16 tasks for card program fitness.

How fit is your card program? Nearly two years ago, I provided a list of 12 housekeeping tasks that help keep a program in good shape. A reader recently contacted me about annual program maintenance, so, as 2016 wraps up, I am offering the complete list again. It has grown and evolved into 16 items to review and consider at least annually. 

Annual Tasks

Some are operational and some are strategic. Together, they create a solid foundation for any card program.

Get your program ready for a great 2017.

Get your program ready for a great 2017.

  1. Revise dated information, such as transaction reconciliation deadlines that cardholders must follow in the upcoming year.
  2. Ensure P-Card policies and procedures are accurate, and look for opportunities to improve the appearance and clarity.
  3. Execute mandated annual refresher training for cardholders and their managers.
  4. Evaluate cardholder activity for the prior year to identify inactive or under-utilized cards and address accordingly. In conjunction with this, determine whether additional employees need cards.
  5. Review the appropriateness of card limits and merchant category code (MCC) restrictions. Too many temporary adjustments during the year to accommodate legitimate purchases indicate a mismatch between your controls and program goals.
  6. Update your P-Card program risk assessment.
  7. Publish key program metrics online, such as annualized process savings, and develop a summary specifically for management. Using graphs can be an effective way to share program status at a glance.
  8. Consult with accounts payable regarding the potential need for a rebate accrual entry or adjustment.
  9. Upload current accounting/budget codes to your program management system, if applicable. Some organizations pre-populate budget code drop-down menus. This allows cardholders to select (versus key in) the right codes, if different from any default codes, when reconciling transactions online.
  10. Confirm that your issuer’s records of your cardholders are accurate and complete. You might find discrepancies ranging from minor (e.g., the wrong address for someone) to significant (e.g., issuer shows an open card account that you thought was closed). You might also see gaps, such as missing phone numbers. Learn more…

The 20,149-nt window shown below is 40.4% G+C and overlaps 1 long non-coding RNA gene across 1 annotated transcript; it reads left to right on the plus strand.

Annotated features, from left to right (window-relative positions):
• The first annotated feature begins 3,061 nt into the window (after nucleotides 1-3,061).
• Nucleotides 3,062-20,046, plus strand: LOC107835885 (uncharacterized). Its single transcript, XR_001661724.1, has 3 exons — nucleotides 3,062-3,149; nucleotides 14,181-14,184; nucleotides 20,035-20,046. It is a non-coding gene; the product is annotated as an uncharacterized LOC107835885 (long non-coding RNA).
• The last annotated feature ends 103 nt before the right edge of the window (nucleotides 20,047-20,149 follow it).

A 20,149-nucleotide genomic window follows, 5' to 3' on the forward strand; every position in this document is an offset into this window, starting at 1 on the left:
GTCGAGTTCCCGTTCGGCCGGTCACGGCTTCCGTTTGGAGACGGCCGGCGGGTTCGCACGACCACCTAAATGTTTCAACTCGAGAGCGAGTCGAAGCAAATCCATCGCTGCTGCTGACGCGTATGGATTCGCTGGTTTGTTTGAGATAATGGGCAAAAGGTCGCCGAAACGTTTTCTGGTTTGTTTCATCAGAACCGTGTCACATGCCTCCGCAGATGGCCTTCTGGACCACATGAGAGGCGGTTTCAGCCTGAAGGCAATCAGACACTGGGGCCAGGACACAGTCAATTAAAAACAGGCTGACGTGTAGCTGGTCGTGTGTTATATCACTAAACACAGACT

11. Provide updated cardholder information for the organization’s business continuity/disaster recovery plan. If your organization does not require annual training on the plan, then consider sending an overview to cardholders and their managers as a reminder.
  12. Review the job description for the program administrator/manager (PA/PM) role. Does it accurately reflect the role and associated requirements?  
  13. Determine if there is an appropriate backup for the PA/PM.  
  14. Assess your organization’s relationship with the card issuer. Are there any unresolved issues? Are they meeting your needs? How can you improve the relationship? Confirm when your contract expires, so you are not caught off-guard. 
  15. Consider whether your organization could benefit from adding another card type, such as Declining Balance Cards (e.g., project/meeting cards) or Virtual Cards, to round out your payment strategy and resolve a pain point.
  16. Identify program priorities for the year ahead. Besides adding another card type, is program buy-in lacking throughout the organization? This should be addressed prior to attempting program expansion. Could additional technology make a positive impact? Before pursuing, see reasons why some technology projects fail. These are just a couple examples. To help you rate various components of your program and identify priorities, download a simple spreadsheet from Recharged Education.

Make 2017 a strong year for your card program. If your organization would like assistance from an external resource, submit a contact form and learn how Recharged Education can help.

About the Author

Blog post author Lynn Larson, CPCP, is the founder of Recharged Education. With more than 15 years of Commercial Card experience, her mission is to make industry education readily accessible to all. Learn more

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